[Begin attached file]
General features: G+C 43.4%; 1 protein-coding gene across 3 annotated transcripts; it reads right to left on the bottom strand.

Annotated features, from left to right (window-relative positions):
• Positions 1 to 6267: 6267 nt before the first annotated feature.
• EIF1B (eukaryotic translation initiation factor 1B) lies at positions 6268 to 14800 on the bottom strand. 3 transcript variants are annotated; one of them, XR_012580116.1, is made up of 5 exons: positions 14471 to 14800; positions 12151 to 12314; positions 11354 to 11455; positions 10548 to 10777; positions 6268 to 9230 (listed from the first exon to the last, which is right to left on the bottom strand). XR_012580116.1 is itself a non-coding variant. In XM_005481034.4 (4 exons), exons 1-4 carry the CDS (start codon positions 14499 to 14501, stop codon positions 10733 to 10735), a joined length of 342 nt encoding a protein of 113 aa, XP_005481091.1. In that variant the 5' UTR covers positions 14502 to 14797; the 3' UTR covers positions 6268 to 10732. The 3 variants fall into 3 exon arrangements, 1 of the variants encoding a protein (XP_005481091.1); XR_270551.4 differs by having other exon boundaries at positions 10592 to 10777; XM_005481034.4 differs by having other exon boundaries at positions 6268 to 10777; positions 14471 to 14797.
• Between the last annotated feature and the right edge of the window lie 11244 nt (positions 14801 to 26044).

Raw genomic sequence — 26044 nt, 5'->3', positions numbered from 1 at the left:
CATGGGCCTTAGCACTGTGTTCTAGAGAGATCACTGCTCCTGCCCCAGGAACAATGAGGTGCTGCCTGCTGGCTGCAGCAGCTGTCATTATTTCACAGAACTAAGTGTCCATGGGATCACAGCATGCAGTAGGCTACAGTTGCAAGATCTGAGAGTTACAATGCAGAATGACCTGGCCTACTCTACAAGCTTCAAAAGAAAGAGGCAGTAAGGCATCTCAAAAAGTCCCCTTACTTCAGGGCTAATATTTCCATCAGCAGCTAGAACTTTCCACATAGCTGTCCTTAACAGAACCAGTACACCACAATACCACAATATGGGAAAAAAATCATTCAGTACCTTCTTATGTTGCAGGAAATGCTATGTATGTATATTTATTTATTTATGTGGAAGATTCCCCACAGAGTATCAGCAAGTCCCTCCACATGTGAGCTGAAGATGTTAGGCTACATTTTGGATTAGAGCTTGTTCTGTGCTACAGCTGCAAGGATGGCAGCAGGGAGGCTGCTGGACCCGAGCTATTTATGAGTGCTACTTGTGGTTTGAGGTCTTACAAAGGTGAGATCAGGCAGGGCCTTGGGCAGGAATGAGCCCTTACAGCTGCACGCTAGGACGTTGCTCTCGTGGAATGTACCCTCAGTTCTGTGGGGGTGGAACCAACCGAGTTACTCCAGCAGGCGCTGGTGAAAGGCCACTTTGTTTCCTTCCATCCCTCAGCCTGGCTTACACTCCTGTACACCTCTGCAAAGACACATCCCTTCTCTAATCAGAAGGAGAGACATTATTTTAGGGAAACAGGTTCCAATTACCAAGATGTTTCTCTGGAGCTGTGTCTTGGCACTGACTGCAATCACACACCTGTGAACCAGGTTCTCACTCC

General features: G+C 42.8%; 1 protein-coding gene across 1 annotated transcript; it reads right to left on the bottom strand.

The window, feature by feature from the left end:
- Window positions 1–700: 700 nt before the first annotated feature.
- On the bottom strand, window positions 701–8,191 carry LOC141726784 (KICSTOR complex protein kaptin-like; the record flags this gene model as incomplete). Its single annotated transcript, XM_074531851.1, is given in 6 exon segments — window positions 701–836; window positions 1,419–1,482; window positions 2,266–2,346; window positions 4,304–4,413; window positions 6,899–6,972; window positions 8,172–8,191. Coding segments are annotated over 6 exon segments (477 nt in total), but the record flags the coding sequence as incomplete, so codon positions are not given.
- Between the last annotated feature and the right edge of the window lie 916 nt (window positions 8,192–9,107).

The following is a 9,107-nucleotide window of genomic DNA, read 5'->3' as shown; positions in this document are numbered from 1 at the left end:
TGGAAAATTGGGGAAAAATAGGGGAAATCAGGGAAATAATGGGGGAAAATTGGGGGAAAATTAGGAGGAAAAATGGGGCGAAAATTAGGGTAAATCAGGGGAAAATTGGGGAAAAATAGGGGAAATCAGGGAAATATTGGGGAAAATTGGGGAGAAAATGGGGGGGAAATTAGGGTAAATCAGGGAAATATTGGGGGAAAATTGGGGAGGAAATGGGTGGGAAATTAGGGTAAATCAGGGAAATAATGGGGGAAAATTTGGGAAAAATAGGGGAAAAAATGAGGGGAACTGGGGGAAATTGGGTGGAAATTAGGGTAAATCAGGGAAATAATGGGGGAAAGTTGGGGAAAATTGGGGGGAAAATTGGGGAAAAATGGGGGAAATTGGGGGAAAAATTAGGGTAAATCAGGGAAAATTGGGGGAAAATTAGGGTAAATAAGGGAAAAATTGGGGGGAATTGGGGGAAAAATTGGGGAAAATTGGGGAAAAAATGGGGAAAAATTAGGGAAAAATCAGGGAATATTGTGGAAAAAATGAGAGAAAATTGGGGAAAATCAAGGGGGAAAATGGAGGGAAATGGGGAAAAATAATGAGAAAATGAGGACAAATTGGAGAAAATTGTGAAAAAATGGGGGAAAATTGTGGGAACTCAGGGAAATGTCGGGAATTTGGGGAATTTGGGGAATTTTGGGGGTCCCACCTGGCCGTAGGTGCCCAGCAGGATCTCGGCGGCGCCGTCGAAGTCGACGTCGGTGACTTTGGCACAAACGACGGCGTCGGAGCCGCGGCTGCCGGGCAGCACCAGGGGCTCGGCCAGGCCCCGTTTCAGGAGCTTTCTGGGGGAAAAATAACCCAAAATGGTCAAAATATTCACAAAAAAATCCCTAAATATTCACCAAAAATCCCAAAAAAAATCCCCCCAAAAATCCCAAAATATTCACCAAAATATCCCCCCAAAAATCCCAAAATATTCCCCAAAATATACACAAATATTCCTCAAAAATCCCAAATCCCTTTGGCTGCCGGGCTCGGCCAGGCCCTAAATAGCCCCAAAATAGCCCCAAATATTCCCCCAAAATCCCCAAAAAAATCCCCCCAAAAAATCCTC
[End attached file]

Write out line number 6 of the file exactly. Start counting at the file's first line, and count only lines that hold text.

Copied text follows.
Raw genomic sequence — 26044 nt, 5'->3', positions numbered from 1 at the left: